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Test Poor Effort By Patients In 5 Minutes


NSC Partners has announced it has released its 21-Item Neuropsychological Test iPhone App for licensed clinicians and doctors. The iPhone App was created to test for exaggeration of existing problems or poor effort during the course of a patient’s neuropsychological examination by a doctor. The test takes approximately 5 minutes to administer. The App includes the 21-Item Test Research Manual and an initial set of 10 tests. Additional tests may be purchased for as little as $1 each for a set of 50. Patient results are available immediately after completion of the test.
"In the context of a neuropsychological examination, bias refers to a systematic source of variability in test performance that is relatively independent from the individual’s true level of ability. Bias can influence both the reliability (e.g., consistency and stability) and validity of neuropsychological test performance. One form of bias is exaggeration of existing problems or poor effort during the course of neuropsychological testing. The 21-Item Test is designed to detect the latter form of bias," said Dr. Michael Franzen co-author of the 21-Item Test.
The 21-Item Test is not a test for malingering; it is a test for biased responding. Biased responding is sometimes referred to as non-optimal, poor, or incomplete effort. Poor and incomplete effort, technically, are not accurate in that the person may be trying very hard to appear impaired. Non-optimal effort is a more accurate term, implying that optimal effort is more likely to result in an obtained score that is closer to the person’s true level of ability. However, if the person’s objective is to produce scores that do not reflect his or her true level of ability, then the person may not be providing "optimal" effort toward this goal. Therefore, biased responding is probably the most accurate term for describing this test behavior.

The 21-Item Test was an adaptation of the Symptom Validity paradigm popularized by Pankratz and colleagues (Binder & Pankratz, 1987; Pankratz, 1983; Pankratz, Binder, & Wilcox, 1987; Pankratz, Fausti, & Peed, 1975), Hiscock and Hiscock (1989), and Binder (Binder, 1990; Binder & Willis, 1991). Brandt and colleagues adapted the Symptom Validity paradigm to a word list task (Brandt, Rubinsky, & Lassen, 1985; Wiggins & Brandt, 1988); the 21 Item Test was adapted from their work. This word list task takes approximately five minutes to administer and score. Interpretation of performance can be based on binomial probabilities, inconsistencies in performance, or rare levels of performance.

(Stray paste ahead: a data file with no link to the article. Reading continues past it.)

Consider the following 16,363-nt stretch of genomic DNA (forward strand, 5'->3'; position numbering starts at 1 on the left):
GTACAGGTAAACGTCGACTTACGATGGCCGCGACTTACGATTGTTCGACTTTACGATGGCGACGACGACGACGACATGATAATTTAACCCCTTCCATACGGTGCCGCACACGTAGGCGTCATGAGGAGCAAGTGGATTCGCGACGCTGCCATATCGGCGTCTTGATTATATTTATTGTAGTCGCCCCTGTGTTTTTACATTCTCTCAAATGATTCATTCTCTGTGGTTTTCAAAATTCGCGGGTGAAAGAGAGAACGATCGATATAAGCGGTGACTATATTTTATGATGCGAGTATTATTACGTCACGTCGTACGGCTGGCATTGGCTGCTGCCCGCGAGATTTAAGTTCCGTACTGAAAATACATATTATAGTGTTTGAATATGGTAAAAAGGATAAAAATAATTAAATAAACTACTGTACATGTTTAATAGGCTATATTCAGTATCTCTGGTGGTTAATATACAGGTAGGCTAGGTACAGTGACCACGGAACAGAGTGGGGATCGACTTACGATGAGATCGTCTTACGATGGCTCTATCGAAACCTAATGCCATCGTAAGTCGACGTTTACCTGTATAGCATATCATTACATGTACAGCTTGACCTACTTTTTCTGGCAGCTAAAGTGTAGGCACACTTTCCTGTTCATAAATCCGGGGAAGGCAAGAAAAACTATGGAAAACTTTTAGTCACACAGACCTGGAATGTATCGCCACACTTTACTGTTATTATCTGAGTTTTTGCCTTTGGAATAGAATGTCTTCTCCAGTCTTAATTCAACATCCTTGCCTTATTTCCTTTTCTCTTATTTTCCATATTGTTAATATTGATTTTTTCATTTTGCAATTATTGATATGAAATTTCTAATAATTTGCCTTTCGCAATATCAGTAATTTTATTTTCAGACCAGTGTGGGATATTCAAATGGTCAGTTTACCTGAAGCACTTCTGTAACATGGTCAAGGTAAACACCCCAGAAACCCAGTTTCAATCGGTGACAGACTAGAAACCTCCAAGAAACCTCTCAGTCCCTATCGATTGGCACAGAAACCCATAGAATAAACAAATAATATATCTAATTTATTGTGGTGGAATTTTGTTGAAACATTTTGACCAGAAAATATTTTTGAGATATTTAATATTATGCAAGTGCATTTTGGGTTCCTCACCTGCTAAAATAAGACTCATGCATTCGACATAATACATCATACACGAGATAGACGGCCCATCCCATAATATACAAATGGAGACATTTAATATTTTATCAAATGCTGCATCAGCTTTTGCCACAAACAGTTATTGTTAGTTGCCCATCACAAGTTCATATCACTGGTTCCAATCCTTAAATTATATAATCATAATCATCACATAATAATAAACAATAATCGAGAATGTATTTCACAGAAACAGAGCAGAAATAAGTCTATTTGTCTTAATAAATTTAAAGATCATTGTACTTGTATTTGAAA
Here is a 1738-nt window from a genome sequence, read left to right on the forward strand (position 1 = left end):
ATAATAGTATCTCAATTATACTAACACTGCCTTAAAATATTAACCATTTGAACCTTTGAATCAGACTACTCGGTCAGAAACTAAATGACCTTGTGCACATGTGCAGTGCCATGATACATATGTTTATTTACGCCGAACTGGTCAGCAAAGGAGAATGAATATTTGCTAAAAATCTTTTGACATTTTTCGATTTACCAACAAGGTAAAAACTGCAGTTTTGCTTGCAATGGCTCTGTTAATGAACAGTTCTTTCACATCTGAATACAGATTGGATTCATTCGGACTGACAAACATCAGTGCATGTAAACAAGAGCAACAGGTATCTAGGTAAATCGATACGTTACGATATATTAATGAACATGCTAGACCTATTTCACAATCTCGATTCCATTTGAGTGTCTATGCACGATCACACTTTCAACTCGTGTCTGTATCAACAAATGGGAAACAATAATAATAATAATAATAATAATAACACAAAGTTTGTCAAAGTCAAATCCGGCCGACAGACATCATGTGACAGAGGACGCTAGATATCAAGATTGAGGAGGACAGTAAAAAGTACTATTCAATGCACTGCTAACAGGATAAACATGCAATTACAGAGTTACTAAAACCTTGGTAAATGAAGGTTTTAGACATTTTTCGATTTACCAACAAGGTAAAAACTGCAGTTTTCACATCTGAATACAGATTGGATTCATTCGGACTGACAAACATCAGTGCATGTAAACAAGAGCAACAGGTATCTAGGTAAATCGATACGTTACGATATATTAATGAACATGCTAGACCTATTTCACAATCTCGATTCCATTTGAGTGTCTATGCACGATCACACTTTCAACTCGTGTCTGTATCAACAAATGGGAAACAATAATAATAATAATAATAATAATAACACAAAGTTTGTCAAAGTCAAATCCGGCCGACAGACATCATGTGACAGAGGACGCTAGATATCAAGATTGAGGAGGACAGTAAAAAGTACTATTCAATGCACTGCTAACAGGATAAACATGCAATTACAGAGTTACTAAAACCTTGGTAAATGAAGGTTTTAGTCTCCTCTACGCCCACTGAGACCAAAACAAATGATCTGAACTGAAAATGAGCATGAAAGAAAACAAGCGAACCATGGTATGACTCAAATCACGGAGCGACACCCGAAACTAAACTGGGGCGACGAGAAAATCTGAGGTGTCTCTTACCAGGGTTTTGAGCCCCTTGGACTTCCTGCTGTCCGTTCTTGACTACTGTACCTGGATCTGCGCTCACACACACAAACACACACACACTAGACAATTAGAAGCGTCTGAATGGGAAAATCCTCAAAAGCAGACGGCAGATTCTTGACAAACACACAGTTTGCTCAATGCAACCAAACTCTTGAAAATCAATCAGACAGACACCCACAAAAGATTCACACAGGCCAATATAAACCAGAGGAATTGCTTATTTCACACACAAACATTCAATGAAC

Since the 21-Item Test is most often used to assist the clinician with a determination of malingering, an overview of malingering is provided in Chapter 2. A description of the test, administration instructions, and scoring procedures are provided in Chapters 3 and 4. A summary of research findings and tables of comparison data are found in Chapters 5 and 6. The clinical interpretation of 21 Item Test data is described in Chapter 7. (21 Item Test Research Manual (C)1989 Grant Iverson and Michael Franzen)
A separate End User Licensing Agreement is presented to the purchaser prior to App purchase. This EULA outlines the responsibilities of the clinician or doctor to safeguard patient information in accordance with HIPAA requirements and makes it clear that this App is intended for medical professionals. This App is not a medical device. Healthcare providers should not rely solely upon this application to make medical decisions and instead should rely upon their own independent judgment in accordance with relevant professional guidelines, standards, and applicable laws.
Pricing and Availability:
21-Item Neuropsychological Test 1.0 is $24.99 (USD) and available worldwide exclusively through the App Store in both the Medical and Educational categories. The 21-Item Neuropsychological Test is also available from Apple under their App Store Volume Purchase Program for educational institutions.

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